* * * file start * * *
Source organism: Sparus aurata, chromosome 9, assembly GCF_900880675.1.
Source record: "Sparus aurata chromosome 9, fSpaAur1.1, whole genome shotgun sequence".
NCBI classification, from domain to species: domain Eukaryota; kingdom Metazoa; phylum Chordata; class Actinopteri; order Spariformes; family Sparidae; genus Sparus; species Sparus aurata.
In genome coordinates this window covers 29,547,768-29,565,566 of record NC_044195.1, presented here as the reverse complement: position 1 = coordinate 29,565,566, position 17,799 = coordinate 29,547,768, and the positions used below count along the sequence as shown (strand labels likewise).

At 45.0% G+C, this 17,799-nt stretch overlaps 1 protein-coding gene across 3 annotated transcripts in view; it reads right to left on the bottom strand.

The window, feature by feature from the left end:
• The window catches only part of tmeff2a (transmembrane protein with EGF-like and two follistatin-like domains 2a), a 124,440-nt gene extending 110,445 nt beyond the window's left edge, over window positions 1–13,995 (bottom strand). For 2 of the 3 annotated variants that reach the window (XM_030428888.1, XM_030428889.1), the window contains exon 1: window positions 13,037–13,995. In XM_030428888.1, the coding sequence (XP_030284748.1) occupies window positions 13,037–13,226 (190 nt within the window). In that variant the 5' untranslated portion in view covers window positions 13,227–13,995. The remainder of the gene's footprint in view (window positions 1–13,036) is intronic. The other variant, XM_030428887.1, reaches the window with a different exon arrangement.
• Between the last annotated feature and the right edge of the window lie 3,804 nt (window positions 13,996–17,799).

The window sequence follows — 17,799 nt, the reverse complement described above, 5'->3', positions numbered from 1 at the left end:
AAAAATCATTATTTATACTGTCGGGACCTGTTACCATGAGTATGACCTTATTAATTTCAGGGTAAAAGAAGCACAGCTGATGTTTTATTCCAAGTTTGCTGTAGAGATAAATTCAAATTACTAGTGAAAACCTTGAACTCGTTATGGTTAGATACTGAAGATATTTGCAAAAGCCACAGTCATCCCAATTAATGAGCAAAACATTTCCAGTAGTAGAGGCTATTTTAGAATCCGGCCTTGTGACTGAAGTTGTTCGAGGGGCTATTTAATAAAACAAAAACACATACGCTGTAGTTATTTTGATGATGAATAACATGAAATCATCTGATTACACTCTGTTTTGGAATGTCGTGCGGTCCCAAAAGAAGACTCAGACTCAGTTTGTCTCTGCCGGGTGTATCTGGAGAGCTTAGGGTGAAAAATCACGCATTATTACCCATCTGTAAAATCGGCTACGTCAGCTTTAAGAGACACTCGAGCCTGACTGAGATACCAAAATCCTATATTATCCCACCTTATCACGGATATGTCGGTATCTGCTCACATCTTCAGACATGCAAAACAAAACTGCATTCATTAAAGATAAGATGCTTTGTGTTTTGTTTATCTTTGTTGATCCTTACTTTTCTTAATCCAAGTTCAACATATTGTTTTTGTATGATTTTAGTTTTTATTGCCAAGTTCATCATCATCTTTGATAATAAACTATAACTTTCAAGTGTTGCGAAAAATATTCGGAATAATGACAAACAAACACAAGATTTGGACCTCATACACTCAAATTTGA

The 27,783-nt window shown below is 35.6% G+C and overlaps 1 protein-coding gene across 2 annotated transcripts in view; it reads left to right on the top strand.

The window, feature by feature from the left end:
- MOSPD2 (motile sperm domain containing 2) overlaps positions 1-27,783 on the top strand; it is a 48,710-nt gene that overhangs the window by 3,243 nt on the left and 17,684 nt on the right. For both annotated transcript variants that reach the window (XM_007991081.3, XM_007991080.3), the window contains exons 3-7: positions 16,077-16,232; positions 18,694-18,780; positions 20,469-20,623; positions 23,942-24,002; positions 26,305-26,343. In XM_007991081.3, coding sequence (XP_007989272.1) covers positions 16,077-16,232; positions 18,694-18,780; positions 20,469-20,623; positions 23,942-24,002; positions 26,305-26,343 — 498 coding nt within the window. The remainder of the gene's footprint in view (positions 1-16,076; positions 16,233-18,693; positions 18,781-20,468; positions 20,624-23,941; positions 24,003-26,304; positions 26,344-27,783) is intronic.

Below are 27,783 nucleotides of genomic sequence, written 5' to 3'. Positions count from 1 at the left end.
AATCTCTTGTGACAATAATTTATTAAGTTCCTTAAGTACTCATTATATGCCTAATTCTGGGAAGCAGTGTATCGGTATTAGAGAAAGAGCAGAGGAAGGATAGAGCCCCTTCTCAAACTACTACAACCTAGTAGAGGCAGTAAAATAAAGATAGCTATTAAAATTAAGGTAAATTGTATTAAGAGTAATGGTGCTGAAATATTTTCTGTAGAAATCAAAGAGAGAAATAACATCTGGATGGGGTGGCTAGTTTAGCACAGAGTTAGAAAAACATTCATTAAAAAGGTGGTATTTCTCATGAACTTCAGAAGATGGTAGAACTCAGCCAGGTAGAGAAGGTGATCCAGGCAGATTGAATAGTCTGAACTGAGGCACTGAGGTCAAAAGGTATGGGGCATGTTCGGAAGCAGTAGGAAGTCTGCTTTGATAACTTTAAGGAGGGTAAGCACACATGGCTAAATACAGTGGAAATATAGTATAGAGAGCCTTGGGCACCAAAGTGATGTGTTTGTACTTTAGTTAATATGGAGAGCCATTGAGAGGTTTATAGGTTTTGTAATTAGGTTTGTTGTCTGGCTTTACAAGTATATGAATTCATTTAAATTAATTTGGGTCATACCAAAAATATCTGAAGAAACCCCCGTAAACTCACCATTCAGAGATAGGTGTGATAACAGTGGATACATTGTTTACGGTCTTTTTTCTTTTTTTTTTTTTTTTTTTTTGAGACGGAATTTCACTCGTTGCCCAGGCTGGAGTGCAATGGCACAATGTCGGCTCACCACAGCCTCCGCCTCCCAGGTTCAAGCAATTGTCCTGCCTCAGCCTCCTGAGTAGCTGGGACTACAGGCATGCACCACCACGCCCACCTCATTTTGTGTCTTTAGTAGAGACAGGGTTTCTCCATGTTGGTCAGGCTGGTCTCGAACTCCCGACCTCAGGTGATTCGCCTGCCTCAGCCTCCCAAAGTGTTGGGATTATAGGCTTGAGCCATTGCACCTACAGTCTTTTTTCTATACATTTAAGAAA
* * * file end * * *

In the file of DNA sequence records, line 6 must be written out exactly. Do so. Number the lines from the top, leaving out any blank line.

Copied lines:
The window, feature by feature from the left end: